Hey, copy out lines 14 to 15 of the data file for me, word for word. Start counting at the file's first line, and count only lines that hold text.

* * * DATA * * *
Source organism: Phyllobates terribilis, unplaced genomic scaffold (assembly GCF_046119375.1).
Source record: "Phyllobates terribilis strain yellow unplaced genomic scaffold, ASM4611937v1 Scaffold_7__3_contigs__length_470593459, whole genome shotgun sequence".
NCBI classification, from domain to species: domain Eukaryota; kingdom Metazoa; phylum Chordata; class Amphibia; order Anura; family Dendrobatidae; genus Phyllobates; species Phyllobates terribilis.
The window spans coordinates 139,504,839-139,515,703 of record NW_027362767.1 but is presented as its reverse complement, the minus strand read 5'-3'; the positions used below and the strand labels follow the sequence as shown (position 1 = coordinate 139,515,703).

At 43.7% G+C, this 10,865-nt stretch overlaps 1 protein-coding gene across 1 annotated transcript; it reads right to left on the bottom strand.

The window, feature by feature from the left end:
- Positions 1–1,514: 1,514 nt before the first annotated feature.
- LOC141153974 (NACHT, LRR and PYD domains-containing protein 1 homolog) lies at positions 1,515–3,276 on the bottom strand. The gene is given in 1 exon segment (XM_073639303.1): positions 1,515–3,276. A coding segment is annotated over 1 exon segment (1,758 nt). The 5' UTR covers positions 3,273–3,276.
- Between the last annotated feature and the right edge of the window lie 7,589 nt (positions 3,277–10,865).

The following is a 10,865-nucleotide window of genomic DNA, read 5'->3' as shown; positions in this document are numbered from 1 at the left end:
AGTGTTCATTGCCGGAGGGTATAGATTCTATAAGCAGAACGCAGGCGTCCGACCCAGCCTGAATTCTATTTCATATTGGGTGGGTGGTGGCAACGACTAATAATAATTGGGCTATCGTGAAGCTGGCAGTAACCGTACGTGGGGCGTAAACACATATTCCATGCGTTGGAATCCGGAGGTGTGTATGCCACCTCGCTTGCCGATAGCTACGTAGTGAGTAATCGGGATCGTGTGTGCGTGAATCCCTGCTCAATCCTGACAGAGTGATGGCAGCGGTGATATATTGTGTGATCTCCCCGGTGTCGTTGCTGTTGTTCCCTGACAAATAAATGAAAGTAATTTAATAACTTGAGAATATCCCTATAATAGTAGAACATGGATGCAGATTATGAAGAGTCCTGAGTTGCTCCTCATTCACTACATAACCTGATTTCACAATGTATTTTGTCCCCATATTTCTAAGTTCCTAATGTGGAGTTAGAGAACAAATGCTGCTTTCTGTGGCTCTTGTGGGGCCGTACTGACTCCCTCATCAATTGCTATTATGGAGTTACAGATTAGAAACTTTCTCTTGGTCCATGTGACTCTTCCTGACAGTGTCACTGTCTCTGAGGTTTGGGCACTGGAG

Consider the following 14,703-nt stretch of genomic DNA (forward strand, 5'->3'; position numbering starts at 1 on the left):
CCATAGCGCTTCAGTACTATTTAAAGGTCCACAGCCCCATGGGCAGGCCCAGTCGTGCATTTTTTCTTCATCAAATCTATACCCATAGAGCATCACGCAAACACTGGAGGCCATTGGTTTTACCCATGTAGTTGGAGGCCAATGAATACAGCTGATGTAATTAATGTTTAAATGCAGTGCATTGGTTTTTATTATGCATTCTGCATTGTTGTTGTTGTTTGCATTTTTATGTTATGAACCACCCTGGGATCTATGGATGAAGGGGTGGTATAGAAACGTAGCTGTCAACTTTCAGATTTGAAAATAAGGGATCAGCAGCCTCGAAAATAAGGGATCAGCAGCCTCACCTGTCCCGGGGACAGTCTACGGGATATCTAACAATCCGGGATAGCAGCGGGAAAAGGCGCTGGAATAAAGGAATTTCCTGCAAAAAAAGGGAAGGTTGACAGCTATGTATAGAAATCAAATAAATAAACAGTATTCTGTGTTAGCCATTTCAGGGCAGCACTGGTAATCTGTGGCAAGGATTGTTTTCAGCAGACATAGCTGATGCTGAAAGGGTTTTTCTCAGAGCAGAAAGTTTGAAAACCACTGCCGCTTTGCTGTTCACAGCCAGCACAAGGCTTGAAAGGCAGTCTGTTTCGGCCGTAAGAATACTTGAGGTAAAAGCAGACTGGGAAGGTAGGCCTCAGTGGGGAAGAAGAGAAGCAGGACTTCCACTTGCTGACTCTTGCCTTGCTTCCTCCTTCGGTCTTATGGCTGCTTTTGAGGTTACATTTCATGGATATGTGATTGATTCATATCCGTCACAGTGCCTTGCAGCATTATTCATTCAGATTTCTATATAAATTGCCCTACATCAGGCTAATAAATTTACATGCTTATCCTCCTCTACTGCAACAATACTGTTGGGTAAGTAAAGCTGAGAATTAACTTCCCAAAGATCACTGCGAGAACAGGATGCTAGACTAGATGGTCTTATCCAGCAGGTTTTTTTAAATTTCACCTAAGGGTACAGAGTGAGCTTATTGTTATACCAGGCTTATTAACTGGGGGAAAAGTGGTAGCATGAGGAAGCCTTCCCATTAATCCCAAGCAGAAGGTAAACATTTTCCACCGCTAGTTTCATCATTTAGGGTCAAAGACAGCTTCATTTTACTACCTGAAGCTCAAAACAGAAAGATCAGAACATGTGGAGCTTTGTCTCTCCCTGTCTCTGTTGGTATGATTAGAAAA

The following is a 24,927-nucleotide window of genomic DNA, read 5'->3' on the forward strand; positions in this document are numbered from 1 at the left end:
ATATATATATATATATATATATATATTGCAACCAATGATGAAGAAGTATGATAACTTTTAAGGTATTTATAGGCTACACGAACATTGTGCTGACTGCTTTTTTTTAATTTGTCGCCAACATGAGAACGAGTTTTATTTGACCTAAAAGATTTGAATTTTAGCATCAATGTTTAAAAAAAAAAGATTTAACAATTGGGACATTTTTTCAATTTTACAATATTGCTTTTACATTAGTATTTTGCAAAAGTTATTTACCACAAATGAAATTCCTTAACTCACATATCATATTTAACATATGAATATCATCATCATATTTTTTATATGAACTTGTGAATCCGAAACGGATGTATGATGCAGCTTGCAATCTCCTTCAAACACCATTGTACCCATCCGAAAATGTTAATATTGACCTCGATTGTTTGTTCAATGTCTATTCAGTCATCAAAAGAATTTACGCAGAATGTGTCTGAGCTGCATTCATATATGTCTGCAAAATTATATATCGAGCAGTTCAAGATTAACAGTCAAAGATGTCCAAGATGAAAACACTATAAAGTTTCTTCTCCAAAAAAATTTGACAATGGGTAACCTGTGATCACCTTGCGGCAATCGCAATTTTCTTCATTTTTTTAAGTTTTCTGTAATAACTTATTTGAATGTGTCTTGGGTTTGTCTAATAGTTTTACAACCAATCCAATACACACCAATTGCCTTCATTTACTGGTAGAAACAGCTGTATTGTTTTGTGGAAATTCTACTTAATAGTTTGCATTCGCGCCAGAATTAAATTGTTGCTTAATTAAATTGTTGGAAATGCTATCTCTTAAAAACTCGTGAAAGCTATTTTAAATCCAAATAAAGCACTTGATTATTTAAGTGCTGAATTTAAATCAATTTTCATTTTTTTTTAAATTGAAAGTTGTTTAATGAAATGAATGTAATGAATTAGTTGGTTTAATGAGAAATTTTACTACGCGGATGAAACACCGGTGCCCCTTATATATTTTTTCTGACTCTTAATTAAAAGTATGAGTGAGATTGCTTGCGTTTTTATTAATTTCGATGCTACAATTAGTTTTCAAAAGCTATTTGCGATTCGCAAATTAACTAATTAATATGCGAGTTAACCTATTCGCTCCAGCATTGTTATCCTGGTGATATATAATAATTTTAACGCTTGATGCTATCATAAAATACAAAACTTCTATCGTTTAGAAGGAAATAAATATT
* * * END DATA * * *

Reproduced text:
The following is a 24,927-nucleotide window of genomic DNA, read 5'->3' on the forward strand; positions in this document are numbered from 1 at the left end:
ATATATATATATATATATATATATATTGCAACCAATGATGAAGAAGTATGATAACTTTTAAGGTATTTATAGGCTACACGAACATTGTGCTGACTGCTTTTTTTTAATTTGTCGCCAACATGAGAACGAGTTTTATTTGACCTAAAAGATTTGAATTTTAGCATCAATGTTTAAAAAAAAAAGATTTAACAATTGGGACATTTTTTCAATTTTACAATATTGCTTTTACATTAGTATTTTGCAAAAGTTATTTACCACAAATGAAATTCCTTAACTCACATATCATATTTAACATATGAATATCATCATCATATTTTTTATATGAACTTGTGAATCCGAAACGGATGTATGATGCAGCTTGCAATCTCCTTCAAACACCATTGTACCCATCCGAAAATGTTAATATTGACCTCGATTGTTTGTTCAATGTCTATTCAGTCATCAAAAGAATTTACGCAGAATGTGTCTGAGCTGCATTCATATATGTCTGCAAAATTATATATCGAGCAGTTCAAGATTAACAGTCAAAGATGTCCAAGATGAAAACACTATAAAGTTTCTTCTCCAAAAAAATTTGACAATGGGTAACCTGTGATCACCTTGCGGCAATCGCAATTTTCTTCATTTTTTTAAGTTTTCTGTAATAACTTATTTGAATGTGTCTTGGGTTTGTCTAATAGTTTTACAACCAATCCAATACACACCAATTGCCTTCATTTACTGGTAGAAACAGCTGTATTGTTTTGTGGAAATTCTACTTAATAGTTTGCATTCGCGCCAGAATTAAATTGTTGCTTAATTAAATTGTTGGAAATGCTATCTCTTAAAAACTCGTGAAAGCTATTTTAAATCCAAATAAAGCACTTGATTATTTAAGTGCTGAATTTAAATCAATTTTCATTTTTTTTTAAATTGAAAGTTGTTTAATGAAATGAATGTAATGAATTAGTTGGTTTAATGAGAAATTTTACTACGCGGATGAAACACCGGTGCCCCTTATATATTTTTTCTGACTCTTAATTAAAAGTATGAGTGAGATTGCTTGCGTTTTTATTAATTTCGATGCTACAATTAGTTTTCAAAAGCTATTTGCGATTCGCAAATTAACTAATTAATATGCGAGTTAACCTATTCGCTCCAGCATTGTTATCCTGGTGATATATAATAATTTTAACGCTTGATGCTATCATAAAATACAAAACTTCTATCGTTTAGAAGGAAATAAATATT